Last spring I had an epiphanie. I decided I was going to turn something I love, writing, into something that could sustain my family. I was going to find away. I felt like I’d discovered some kind of secret key to the Universe. Except, I was coming at it all wrong.
Essentially, I set a goal to use my writing, a skill and passion I’ve had my whole life, to make money. It’s not a bad goal. It’s not even terribly lofty if you’re willing to do a lot of leg work. The problem was, I still couldn’t say “I am a writer”.
When people asked what I was ‘doing’ with my time (you know, aside from maintaining a household and caring for an infant, 6 year old and 11 year old), I got brave enough to say something like “oh, I’m doing some freelance writing” in an offhanded, almost flippant way that seemed to satisfy most people. But it still felt like a lie because deep down, I didn’t really believe I could be successful because I didn’t really believe I was “a writer”.
There were a couple pretty big barriers to me owning the title of ‘writer’. The first was/is my self-esteem and gaggle of inner critics who grew strong through my adolescence under my father’s careful tending. I have long been letting them ‘rule the roost’, if you will. I’ve held this subconcious belief that if I could get my father to understand me and to be proud of me, the inner critics would simple whither away and die, like magic. The problems with this solution were: it’s not going to happen and, even if it did happen, my inner critics would not just vaporize. Nice try.
For the last few months, I’ve been working hard at disconnecting from the need for his approval. I’ve been striving to get to a place where I don’t need anyone’s approval to be who I am. I don’t need permission to breath, why do I believe I need permission to BE?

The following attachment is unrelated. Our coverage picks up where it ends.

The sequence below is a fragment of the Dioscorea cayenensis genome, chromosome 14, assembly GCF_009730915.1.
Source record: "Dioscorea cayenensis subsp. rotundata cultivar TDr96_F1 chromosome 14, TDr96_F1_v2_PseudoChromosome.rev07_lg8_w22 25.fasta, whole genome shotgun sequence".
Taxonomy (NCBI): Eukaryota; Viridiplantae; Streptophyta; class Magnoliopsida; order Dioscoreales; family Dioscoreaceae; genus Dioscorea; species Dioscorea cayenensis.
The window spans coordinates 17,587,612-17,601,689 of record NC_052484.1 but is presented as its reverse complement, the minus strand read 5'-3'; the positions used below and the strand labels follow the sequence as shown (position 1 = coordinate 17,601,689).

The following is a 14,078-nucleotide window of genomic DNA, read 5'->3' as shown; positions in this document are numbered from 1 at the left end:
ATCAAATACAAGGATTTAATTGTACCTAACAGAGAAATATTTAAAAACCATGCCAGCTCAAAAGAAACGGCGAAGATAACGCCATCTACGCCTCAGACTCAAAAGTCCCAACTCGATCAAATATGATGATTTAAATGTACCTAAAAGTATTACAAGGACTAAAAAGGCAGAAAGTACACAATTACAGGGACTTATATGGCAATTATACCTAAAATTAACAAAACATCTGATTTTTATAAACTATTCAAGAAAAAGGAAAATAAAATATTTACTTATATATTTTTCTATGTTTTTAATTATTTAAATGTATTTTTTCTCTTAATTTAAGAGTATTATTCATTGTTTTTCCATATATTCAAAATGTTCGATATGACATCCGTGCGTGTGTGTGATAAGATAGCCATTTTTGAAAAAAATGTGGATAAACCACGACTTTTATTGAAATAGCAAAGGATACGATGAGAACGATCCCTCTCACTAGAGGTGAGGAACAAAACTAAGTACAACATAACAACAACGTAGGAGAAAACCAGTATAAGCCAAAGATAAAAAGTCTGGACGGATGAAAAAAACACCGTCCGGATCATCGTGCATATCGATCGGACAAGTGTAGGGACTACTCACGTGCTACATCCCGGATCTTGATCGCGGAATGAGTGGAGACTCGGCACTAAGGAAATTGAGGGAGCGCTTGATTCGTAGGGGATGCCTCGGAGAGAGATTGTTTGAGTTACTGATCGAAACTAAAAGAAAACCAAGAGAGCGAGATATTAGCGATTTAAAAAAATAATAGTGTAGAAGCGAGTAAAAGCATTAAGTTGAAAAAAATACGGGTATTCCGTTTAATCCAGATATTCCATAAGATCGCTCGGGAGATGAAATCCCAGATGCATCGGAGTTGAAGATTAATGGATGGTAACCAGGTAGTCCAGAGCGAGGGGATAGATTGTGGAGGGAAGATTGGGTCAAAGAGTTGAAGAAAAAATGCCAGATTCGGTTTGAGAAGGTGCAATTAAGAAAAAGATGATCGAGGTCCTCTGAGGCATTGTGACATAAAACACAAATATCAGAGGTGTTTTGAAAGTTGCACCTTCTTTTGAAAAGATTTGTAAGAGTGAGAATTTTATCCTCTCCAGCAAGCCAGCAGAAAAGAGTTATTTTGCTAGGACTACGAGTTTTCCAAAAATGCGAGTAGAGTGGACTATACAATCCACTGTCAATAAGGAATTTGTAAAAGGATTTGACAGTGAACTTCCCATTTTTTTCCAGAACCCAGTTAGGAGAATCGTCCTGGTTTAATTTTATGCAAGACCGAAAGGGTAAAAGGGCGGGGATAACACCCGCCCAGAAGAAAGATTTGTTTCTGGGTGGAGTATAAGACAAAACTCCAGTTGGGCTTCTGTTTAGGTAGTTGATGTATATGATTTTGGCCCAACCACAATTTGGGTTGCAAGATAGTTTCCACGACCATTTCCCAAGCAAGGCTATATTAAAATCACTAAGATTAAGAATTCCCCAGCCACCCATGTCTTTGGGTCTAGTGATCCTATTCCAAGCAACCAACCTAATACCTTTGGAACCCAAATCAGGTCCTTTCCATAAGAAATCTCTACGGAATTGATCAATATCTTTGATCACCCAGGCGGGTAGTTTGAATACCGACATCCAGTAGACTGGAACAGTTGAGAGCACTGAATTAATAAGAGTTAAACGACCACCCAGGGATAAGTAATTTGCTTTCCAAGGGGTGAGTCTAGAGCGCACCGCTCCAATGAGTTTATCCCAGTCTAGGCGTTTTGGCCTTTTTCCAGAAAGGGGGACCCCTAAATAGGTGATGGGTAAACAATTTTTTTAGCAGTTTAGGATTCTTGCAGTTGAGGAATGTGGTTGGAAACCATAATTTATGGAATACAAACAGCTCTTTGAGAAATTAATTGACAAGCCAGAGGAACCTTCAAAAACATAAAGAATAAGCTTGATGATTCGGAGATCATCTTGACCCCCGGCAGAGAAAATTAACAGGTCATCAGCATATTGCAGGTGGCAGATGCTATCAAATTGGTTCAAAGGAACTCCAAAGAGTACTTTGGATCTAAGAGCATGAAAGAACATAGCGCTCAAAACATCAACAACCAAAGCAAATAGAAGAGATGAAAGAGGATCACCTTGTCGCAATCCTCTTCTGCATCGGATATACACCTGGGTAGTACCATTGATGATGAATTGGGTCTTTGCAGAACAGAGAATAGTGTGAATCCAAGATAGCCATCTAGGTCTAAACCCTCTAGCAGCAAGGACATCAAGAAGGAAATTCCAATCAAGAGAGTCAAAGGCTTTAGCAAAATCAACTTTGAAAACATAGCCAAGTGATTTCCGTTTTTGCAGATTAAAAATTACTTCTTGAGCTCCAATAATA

The other barrier to me owning that title is that I don’t write. Well, I do, write, here and there. I throw up a blog post once in a while; I started another blog about food allergies that I regularly post on. But the practice isn’t there. I don’t make the time and space for writing. I keep waiting for permission. I keep waiting for someone to make the time for me.
It’s time for me to take the time. Even before I was a mother, I was always giving of myself. There is nothing inherently wrong with giving, and I like being seen as generous and kind, but when giving comes at the expense of the self or with an attachment to the outcome (again, a need for approval) then it is essentially disingenuous and ultimately draining.
I owe it to myself to take the time to write. Writing has always been so deeply important to me. I have at times felt myself grieving over the loss of such an important part of who I am when I wasn’t writing at all. I don’t ever want to feel that again.
I have decided I will not heeding Jeff’s request to declare that I am a writer to anyone else. I am completely eschewing the need for outside validation. If I were to declare to an other that “I am a writer”, regardless of who it was, I would still be too attached to the outcome. It doesn’t matter if the other person believes in me. I need to believe in myself. Isn’t that the secret key to the Universe?
So here you have it, I am a writer. I believe it. And now, I’m going to start acting like it.